CAPE CANAVERAL, Florida – A record-setting launch of a SpaceX Falcon 9 rocket carrying 60 Starlink satellites is scheduled for 9:56 a.m Eastern Standard Time on Monday, November 11, 2019, from Space Launch Complex 40 at the Cape Canaveral Air Force Station in Florida. The 11-minute launch window closes at 10:02 a.m.
The latest forecast from the U.S. Air Force 45th Weather Squadron gives an 80% chance of overall acceptable launch weather conditions.
Cumulus clouds are the primary weather concern on launch day.
For the first time, fairing halves recovered over the Atlantic Ocean from a previous SpaceX launch will be reused.
The original plan to catch the two fairing halves at sea after launch has been canceled.
A Falcon 9 core that was flown on three prior missions will be used again for the Starlink mission, setting a record for the most times a Falcon 9 engine core has been reused.
Following stage separation, the first stage of the Falcon 9 Block 5 will attempt a landing on an autonomous drone ship in the Atlantic Ocean.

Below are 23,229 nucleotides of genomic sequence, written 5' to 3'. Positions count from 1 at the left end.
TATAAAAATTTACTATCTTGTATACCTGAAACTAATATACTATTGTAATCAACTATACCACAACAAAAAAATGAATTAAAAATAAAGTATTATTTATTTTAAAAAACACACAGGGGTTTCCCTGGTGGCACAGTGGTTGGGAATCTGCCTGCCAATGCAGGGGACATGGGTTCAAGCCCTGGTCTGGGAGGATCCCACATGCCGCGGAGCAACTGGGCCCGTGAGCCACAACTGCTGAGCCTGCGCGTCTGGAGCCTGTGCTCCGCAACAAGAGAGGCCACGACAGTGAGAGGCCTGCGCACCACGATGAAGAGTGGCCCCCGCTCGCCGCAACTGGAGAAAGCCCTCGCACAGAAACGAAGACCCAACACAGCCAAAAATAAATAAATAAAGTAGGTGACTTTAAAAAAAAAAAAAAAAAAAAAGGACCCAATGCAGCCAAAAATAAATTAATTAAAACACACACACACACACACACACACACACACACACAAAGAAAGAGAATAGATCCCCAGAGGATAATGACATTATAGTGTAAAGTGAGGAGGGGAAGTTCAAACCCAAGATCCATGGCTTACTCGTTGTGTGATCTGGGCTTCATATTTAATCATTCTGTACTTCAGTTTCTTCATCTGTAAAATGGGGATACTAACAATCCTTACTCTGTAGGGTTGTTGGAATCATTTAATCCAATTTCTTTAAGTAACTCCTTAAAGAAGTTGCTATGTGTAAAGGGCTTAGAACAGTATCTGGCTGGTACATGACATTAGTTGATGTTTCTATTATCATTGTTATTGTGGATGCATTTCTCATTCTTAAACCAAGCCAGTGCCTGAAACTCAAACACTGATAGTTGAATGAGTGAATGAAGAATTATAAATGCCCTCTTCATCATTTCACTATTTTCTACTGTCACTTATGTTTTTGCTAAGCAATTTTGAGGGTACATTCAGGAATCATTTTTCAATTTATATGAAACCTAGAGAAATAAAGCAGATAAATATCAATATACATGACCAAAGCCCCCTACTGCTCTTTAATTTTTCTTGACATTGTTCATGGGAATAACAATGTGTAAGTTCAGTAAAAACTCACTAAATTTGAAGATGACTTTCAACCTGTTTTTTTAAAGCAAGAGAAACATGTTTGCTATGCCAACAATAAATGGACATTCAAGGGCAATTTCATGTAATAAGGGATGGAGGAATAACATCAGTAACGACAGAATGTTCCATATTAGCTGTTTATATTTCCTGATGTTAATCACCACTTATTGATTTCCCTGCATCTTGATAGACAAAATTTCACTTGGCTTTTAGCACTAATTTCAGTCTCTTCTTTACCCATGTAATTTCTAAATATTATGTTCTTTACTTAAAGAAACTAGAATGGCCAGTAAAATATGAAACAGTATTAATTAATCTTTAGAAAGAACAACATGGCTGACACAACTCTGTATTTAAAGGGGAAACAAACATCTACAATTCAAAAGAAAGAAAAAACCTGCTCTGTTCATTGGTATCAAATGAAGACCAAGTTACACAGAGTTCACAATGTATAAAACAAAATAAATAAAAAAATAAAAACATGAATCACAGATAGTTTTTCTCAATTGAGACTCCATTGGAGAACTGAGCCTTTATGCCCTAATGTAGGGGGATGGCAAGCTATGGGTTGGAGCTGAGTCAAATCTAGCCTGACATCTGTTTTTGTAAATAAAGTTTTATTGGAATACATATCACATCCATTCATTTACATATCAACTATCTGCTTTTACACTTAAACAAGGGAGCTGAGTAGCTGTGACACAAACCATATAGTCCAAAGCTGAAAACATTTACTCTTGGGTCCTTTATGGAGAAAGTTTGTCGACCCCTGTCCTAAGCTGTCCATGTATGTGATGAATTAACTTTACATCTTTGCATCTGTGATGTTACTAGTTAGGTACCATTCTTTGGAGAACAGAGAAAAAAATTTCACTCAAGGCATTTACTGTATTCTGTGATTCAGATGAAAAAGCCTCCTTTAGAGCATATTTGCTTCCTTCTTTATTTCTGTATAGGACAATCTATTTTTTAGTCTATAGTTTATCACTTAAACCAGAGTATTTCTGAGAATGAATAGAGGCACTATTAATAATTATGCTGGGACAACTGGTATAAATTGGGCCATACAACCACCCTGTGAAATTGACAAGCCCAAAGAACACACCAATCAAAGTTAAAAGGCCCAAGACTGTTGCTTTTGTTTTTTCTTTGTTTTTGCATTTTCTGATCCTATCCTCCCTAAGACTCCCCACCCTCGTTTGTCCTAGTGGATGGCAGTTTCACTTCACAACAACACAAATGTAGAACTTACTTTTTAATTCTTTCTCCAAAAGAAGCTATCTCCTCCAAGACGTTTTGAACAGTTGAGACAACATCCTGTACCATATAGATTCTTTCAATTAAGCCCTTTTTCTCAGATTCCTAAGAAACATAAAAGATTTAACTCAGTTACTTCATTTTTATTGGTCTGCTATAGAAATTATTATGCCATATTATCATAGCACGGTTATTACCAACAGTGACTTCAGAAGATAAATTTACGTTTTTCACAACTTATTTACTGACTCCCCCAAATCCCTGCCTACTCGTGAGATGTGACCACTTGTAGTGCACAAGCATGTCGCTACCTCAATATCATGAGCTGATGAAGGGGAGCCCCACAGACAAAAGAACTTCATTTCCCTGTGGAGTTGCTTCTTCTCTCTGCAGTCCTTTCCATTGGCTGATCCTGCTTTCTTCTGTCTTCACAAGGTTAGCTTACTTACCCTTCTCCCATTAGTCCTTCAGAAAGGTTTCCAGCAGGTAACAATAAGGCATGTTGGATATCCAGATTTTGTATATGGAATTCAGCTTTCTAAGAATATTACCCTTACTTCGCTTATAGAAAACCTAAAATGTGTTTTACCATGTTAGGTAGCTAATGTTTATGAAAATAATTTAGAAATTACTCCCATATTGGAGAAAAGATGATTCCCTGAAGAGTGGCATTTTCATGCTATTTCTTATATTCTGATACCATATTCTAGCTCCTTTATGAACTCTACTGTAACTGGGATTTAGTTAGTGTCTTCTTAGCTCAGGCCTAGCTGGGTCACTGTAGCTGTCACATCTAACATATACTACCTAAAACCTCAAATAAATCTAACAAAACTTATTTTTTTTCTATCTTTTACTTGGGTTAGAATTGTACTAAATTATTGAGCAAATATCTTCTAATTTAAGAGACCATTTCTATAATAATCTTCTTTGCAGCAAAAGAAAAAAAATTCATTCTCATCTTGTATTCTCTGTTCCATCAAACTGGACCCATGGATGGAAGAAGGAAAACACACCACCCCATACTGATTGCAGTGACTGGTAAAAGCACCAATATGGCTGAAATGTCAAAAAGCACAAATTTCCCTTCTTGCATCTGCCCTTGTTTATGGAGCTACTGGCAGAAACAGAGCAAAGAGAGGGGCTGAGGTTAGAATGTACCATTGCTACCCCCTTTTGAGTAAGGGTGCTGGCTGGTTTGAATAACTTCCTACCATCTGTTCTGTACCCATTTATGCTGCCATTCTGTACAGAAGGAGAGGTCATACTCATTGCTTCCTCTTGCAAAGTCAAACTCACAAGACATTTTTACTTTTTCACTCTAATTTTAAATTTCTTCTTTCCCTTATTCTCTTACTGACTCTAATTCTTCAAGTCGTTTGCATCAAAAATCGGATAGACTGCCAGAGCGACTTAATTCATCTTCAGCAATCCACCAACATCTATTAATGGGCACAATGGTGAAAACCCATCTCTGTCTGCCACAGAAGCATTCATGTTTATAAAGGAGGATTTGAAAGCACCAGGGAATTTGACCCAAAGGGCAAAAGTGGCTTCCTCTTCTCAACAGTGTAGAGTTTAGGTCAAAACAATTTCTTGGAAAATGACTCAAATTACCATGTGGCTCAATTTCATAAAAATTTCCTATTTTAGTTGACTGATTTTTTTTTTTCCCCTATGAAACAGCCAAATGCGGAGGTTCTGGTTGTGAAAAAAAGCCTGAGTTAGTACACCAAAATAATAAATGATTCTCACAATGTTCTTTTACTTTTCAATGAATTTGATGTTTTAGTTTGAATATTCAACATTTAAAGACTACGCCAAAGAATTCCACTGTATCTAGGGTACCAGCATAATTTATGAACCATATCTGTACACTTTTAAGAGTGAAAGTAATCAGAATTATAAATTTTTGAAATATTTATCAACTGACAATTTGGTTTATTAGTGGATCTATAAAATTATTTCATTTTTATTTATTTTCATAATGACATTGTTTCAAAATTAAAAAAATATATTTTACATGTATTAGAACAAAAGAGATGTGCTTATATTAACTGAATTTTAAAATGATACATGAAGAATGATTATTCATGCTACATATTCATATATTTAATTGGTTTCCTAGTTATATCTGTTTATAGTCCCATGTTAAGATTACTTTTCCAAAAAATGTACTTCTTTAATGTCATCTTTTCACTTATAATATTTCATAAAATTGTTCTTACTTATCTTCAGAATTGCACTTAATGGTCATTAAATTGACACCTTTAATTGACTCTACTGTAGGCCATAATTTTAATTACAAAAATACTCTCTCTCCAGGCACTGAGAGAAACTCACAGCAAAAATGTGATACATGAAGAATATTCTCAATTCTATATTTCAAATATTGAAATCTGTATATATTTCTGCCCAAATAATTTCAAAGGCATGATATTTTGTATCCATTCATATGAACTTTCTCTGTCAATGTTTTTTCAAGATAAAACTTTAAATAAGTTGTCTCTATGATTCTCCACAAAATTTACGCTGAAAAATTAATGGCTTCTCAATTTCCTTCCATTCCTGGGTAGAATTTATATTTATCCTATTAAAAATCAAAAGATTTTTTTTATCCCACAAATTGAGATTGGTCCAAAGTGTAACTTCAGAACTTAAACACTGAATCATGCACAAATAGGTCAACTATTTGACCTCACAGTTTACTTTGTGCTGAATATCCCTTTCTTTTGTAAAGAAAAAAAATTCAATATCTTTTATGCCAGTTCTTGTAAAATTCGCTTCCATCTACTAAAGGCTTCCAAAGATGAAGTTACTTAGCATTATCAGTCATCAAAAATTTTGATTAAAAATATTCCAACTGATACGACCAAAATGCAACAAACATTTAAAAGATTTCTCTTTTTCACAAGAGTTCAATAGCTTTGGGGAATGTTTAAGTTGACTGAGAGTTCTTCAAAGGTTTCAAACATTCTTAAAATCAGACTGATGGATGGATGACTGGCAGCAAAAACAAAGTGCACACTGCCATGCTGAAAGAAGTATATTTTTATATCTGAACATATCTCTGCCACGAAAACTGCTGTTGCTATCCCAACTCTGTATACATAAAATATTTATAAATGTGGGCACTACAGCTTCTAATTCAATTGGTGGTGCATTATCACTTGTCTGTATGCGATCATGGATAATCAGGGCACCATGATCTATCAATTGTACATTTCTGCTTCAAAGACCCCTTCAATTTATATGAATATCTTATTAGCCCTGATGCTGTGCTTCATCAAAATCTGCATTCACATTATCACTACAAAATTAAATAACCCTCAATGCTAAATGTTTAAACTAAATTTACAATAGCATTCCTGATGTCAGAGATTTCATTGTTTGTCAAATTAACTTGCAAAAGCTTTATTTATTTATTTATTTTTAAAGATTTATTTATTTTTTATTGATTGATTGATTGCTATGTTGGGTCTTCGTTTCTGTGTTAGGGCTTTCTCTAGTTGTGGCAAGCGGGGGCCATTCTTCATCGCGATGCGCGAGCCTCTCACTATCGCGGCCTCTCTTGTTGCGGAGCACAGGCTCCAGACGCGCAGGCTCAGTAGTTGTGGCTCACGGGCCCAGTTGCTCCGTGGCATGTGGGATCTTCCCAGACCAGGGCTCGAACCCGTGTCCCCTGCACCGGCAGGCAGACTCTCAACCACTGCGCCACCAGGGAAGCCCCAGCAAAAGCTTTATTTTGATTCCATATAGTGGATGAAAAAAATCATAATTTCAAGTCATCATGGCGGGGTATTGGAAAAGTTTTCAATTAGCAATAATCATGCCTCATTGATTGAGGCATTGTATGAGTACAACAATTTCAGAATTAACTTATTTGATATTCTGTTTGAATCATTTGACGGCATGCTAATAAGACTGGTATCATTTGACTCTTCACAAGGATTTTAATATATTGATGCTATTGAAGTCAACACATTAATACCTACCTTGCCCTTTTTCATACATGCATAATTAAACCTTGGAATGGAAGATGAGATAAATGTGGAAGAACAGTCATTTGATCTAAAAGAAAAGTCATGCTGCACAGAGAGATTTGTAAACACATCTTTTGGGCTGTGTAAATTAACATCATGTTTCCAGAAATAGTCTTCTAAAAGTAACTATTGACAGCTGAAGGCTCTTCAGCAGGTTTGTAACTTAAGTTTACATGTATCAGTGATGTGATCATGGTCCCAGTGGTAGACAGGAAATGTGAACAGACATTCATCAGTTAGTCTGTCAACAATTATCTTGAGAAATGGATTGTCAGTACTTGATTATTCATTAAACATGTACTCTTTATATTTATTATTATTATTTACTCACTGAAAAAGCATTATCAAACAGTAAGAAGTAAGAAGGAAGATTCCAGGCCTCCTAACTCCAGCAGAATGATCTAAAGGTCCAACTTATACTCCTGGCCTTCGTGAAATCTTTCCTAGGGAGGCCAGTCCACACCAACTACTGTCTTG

The 60 Starlink satellites are part of a next-generation satellite network developed by SpaceX to provide the globe with reliable and affordable broadband internet services.
Each Starlink satellite weighs approximately 500 lbs. (227kg) and features a flat-panel design with multiple high-throughput antennas and a single solar array.
SpaceX designed Starlink to connect end-users with low latency, high bandwidth broadband services by providing continual coverage around the world using a network of thousands of satellites in low Earth orbit.
Starlink satellites feature Hall thrusters powered by krypton to adjust position on orbit, maintain intended altitude, and de-orbit.
A Hall thruster is a type of electric propulsion device that produces thrust by ionizing and accelerating a noble gas, usually xenon.
While producing comparatively low thrust relative to conventional rocket engines, Hall thrusters provide significantly greater specific impulse or fuel economy.
This results in increased payload carrying capacity and a greater number of on-orbit maneuvers for a spacecraft using Hall thrusters rather than traditional rocket engines.
Starlink satellites are capable of tracking on-orbit debris and autonomously avoiding a collision.
95 percent of all components of this Starlink satellite design will quickly burn in Earth’s atmosphere at the end of each satellite’s life-cycle which exceeds all current safety standards.